9 November 2013

There are few patterns in fashion from the business point-of-view that I notice, how to make a label BIG. And as big I mean, really big.

The first, for the likes of Louis Vuitton, Hermès, and Burberry, it is a story about very old and historic houses. Hermès was started in 1837 by producing one of the finest wrought harnesses and bridles for the carriage trade. Louis Vuitton started it in 1854 from a simple idea of creating trunks that was easily stacked (against rounded-top ones). Burberry has its own story with a quite similar plot. Begun in 1856 by a 21-year-old (!) Thomas Burberry, the company was established by developing outdoors attire, with many notable products worn by prominent adventurers; in 1911 they dressed Roald Amundsen, the first man to reach the South Pole; Ernest Shackleton in 1914, who led an expedition to cross Antarctica; and in 1924, a Burberry gabardine jacket was worn by George Mallory on his ill-fated attempt on Mount Everest. It was quite impressive, indeed. And all those three have similar trajectory, with each of them represents what they are doing best–thricely hired creative directors (or designers as you'd prefer to call it) and release ready-to-wear collections aside accessory and appliances they initially did and are well known for. Three of them now have around 340, 440, and 500 stores respectively around the planet. I remember an article about how Louis Vuitton grew exponentially after they hired Marc Jacobs and released womenswear line. Or Burberry with Christopher Bailey.

So, how to make it THAT big if you have less-than-a-decade fashion house? Should you wait until it's rotten and resurrected by your descendants, but then you already leave the world, meaning you can only see it from heaven? Of course not.

You can. Few fashion house already did. One of them is the House of Valentino.

Giancarlo Giametti explains it very well. And that's why I love writing about haute couture, because this time, couture is the answer.

Giancarlo, a man behind the business side of a venerable label of Valentino, has the  point. Similar with Pierre Bergé at (and with) Yves Saint Laurent, Giancarlo, not only a partner in business but in personal relationship, had noticed, that the way of making it big, is to make impression, to make an image (isn't that what all in fashion is all about?). Sg. Giametti depicts it as an umbrella, as an establishment, to start there to become a very strong at the top, and then come down. In my opinion, there's no better way to flaunt and vaunt the spirit and characteristic of the house rather than releasing a couture line, the tip top of the extravagance and quality, the peak of a fashion pyramid. In there, in the laboratory of design, you can create literally anything without people calling you crazy or absurd, but also, you are pushed to create the best in everything, using the best materials, executed in the best and most intricate techniques possible. Overall, the best in all. Sydney Toledano, the president of Dior, gave a hint about it on BBC documentary The Secret World of Haute Couture, saying that haute couture is "not a volume business. We talk about very spesifc customers. We're going to take ideas of it, a part of it, the jacket, the embroidery... and then we develop the business".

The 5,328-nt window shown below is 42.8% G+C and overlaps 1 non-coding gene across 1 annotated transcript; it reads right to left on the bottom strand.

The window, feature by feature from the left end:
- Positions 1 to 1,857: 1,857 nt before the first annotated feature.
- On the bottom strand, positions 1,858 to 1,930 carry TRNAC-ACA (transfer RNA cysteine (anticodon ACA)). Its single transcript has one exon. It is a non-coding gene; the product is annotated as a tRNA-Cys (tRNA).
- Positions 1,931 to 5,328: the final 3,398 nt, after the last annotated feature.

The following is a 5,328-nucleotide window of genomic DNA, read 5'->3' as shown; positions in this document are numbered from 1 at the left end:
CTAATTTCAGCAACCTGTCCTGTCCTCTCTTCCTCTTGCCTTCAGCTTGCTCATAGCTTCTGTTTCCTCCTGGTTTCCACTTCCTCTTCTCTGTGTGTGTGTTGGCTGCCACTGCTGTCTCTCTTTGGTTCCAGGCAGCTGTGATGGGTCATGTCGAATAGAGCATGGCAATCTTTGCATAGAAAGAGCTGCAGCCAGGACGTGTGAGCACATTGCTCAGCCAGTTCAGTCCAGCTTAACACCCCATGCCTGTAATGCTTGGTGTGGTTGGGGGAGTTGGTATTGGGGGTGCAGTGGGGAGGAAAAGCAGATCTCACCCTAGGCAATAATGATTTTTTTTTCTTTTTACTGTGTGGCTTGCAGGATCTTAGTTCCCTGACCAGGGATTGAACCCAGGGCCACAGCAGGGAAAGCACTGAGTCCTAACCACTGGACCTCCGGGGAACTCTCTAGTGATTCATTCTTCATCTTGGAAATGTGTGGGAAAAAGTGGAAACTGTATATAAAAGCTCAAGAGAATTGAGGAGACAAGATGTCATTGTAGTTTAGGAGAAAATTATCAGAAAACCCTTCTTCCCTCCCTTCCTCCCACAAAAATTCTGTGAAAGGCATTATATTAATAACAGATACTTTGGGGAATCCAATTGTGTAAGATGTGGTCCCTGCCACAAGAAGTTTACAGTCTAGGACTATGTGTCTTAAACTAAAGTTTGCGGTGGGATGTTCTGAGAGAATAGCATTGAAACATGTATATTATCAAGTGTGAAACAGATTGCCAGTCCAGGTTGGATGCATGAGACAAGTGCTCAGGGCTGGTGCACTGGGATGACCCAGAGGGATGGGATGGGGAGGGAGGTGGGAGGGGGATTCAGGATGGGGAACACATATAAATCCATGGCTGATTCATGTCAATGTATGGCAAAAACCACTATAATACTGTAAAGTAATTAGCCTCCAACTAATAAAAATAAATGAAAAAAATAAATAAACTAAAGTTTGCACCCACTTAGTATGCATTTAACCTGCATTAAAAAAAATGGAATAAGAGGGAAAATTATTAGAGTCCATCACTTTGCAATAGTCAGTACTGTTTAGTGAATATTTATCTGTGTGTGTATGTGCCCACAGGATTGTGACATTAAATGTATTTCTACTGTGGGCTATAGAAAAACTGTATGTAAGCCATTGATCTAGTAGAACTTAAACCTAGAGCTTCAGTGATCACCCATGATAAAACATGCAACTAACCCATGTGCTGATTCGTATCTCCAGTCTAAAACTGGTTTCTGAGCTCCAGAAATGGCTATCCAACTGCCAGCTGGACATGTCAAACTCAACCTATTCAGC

It's been clear, that couture line doesn't necessarily generate revenue (actually only House of Chanel that admits they make a decent amount of profit from couture line). With a blatant proof of Chrstian Lacroix bankruptcy in 2009, in fact, many couture houses don't really make sky high sales, even though what they present on runway is something beyond magic. The actual money lies upon the marketing derived from there, the lower layer of the castes; ready-to-wear, accessory, and probably the widest, perfumes.

In summary, having old fashion house is not a guarantee of world-wide spread of success. Of course in some point it comes back to a definition of success. You can call Goyard store isn't available every few yards away, but who doesn't know and desire a Goyard bag. And having couture line doesn't promise it either. But it can be a way to become global, especially when you already have a ready-to-wear line. Show off what you've got to get noticed. Pull out the best in you. Go crazy. Get famous.

Signorfandi, or, in this riddiculus market, simply put a riddiculus price tag. I am sure some crazy rich asians will buy it...

ps. When are those old houses like Goyard and Fauré Le Page going to hire someone to create ready-to-wear clothing line?